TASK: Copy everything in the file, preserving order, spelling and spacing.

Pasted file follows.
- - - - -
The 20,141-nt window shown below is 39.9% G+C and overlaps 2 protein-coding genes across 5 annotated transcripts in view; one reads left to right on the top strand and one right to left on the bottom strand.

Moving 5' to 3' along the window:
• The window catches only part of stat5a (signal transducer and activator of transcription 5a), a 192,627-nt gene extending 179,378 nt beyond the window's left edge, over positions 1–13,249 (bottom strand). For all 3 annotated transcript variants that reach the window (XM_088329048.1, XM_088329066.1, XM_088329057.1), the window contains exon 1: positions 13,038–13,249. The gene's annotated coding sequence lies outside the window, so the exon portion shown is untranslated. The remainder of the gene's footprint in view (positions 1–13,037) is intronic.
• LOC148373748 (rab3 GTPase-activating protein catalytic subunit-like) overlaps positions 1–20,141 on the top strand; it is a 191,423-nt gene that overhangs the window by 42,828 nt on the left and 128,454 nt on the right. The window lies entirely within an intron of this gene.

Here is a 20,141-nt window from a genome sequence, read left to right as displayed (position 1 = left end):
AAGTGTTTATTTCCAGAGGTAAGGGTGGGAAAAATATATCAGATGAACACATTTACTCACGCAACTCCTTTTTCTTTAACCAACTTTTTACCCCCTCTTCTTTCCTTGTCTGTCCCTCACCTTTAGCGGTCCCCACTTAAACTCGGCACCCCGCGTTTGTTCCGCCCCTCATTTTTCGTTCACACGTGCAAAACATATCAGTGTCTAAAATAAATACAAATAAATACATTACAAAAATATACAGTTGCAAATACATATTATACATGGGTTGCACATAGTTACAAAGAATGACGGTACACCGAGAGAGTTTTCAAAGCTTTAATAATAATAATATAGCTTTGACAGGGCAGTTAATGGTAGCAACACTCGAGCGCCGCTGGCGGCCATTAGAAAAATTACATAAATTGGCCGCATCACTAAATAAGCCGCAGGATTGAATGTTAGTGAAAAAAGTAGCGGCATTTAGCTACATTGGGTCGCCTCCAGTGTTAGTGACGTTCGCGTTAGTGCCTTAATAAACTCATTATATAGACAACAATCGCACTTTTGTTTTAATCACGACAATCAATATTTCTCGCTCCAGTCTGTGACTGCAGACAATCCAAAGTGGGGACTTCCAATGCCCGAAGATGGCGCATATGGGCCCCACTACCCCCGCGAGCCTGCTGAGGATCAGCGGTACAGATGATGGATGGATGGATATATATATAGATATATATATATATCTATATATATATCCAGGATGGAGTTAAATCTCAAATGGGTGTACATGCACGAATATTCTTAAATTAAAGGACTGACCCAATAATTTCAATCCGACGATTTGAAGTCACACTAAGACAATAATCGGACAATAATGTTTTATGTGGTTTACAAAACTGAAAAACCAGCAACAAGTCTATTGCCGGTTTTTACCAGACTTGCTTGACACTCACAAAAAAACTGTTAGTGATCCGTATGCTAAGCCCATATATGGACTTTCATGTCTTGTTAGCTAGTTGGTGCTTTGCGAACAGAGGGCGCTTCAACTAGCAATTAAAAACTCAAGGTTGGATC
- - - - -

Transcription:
The 20,141-nt window shown below is 39.9% G+C and overlaps 2 protein-coding genes across 5 annotated transcripts in view; one reads left to right on the top strand and one right to left on the bottom strand.

Moving 5' to 3' along the window:
• The window catches only part of stat5a (signal transducer and activator of transcription 5a), a 192,627-nt gene extending 179,378 nt beyond the window's left edge, over positions 1–13,249 (bottom strand). For all 3 annotated transcript variants that reach the window (XM_088329048.1, XM_088329066.1, XM_088329057.1), the window contains exon 1: positions 13,038–13,249. The gene's annotated coding sequence lies outside the window, so the exon portion shown is untranslated. The remainder of the gene's footprint in view (positions 1–13,037) is intronic.
• LOC148373748 (rab3 GTPase-activating protein catalytic subunit-like) overlaps positions 1–20,141 on the top strand; it is a 191,423-nt gene that overhangs the window by 42,828 nt on the left and 128,454 nt on the right. The window lies entirely within an intron of this gene.

Here is a 20,141-nt window from a genome sequence, read left to right as displayed (position 1 = left end):
AAGTGTTTATTTCCAGAGGTAAGGGTGGGAAAAATATATCAGATGAACACATTTACTCACGCAACTCCTTTTTCTTTAACCAACTTTTTACCCCCTCTTCTTTCCTTGTCTGTCCCTCACCTTTAGCGGTCCCCACTTAAACTCGGCACCCCGCGTTTGTTCCGCCCCTCATTTTTCGTTCACACGTGCAAAACATATCAGTGTCTAAAATAAATACAAATAAATACATTACAAAAATATACAGTTGCAAATACATATTATACATGGGTTGCACATAGTTACAAAGAATGACGGTACACCGAGAGAGTTTTCAAAGCTTTAATAATAATAATATAGCTTTGACAGGGCAGTTAATGGTAGCAACACTCGAGCGCCGCTGGCGGCCATTAGAAAAATTACATAAATTGGCCGCATCACTAAATAAGCCGCAGGATTGAATGTTAGTGAAAAAAGTAGCGGCATTTAGCTACATTGGGTCGCCTCCAGTGTTAGTGACGTTCGCGTTAGTGCCTTAATAAACTCATTATATAGACAACAATCGCACTTTTGTTTTAATCACGACAATCAATATTTCTCGCTCCAGTCTGTGACTGCAGACAATCCAAAGTGGGGACTTCCAATGCCCGAAGATGGCGCATATGGGCCCCACTACCCCCGCGAGCCTGCTGAGGATCAGCGGTACAGATGATGGATGGATGGATATATATATAGATATATATATATATCTATATATATATCCAGGATGGAGTTAAATCTCAAATGGGTGTACATGCACGAATATTCTTAAATTAAAGGACTGACCCAATAATTTCAATCCGACGATTTGAAGTCACACTAAGACAATAATCGGACAATAATGTTTTATGTGGTTTACAAAACTGAAAAACCAGCAACAAGTCTATTGCCGGTTTTTACCAGACTTGCTTGACACTCACAAAAAAACTGTTAGTGATCCGTATGCTAAGCCCATATATGGACTTTCATGTCTTGTTAGCTAGTTGGTGCTTTGCGAACAGAGGGCGCTTCAACTAGCAATTAAAAACTCAAGGTTGGATC